Officials with the International Pacific Halibut Commission have proposed to the governments of the United States and Canada a 7.5 percent reduction in catch limits, down to 31,028,000 pounds, from the 2012 quota of 33,540,000 pounds.
The recommendations still face approval by the governments of both nations.
The announcement from the IPHC came in the wake of its 89th annual meeting, which concluded Jan. 25 in Victoria, British Columbia.
Area 2C, in Southeast Alaska, which was hit with a 76 percent catch limit reduction over a three year period, got a 13 percent boost, to 2,970,000 pounds for the coming season, up from 2,620,000 a year ago. Area 3A, the central Gulf of Alaska, meanwhile got a proposed 7 percent reduction to 11,030,000 pounds, down from 11,920,000 pounds in 2012, and area 3B, the western Gulf of Alaska, was accorded a 15 percent drop, from 5,070,000 pounds to 4,290,000 pounds.
David Poluskin, a commercial fisherman in area 3A who attended the IPHC meeting, said he’s pretty confident the fleet he fishes with will not be hurt by this year’s cut, but he’s also anticipating another cut next year.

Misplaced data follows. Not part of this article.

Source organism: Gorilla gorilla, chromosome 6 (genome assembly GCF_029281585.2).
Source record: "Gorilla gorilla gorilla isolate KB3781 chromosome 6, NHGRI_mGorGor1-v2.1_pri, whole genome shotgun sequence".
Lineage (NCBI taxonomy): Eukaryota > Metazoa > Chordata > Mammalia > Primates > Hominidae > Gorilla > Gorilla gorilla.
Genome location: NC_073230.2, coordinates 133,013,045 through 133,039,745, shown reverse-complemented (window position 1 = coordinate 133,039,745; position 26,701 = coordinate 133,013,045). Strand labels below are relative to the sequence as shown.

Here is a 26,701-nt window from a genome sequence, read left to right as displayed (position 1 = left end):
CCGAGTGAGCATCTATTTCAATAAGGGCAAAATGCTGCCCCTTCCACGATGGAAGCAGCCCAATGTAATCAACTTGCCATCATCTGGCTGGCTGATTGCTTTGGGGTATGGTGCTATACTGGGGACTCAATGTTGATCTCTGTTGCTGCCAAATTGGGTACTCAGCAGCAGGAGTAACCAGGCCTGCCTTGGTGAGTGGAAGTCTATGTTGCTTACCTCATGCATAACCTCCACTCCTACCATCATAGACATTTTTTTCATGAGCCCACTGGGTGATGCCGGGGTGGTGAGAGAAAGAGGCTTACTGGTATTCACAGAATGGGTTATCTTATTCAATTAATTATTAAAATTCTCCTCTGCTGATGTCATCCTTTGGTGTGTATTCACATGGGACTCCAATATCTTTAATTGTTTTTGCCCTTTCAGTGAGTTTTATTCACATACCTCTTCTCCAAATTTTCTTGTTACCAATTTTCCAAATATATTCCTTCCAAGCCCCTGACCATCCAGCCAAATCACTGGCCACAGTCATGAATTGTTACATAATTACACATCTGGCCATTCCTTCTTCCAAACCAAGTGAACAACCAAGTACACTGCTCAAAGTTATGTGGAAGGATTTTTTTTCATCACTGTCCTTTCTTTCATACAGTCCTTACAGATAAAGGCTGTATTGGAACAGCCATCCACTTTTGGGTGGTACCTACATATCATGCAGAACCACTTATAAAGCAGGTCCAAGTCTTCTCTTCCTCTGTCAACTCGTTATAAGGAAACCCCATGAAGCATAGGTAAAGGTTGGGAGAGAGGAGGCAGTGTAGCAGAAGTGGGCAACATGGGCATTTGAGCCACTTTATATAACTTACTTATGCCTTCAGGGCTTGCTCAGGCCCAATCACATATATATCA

Linda Behnken, executive director of the Alaska Longline Fishermen’s Association, also was among the more than 250 halibut industry stakeholders in attendance at the meeting. Behnken said the view of the IPHC has changed dramatically since last year. “Last year they still thought there was a large biomass of small fish poised to recruit into the fishery and rebuild stocks,” she said. “They have dramatically revised that projection to say that stocks have declined for 10 years and there have not been any year classes that are above average in that time period, so that we are likely to see an ongoing decline in stocks, and potentially the need to reduce the exploitation rate, the amount of fish available that we an harvest to allow the stocks to rebuild.
“I can only hope that in the long run the fact that 2C is being more conservative in its harvest rate will pay off for rebuilding the stocks in this area, and be reflected in stronger catch limits in the future,” she said.
More information on the IPHC’s proposals is at www.iphc.int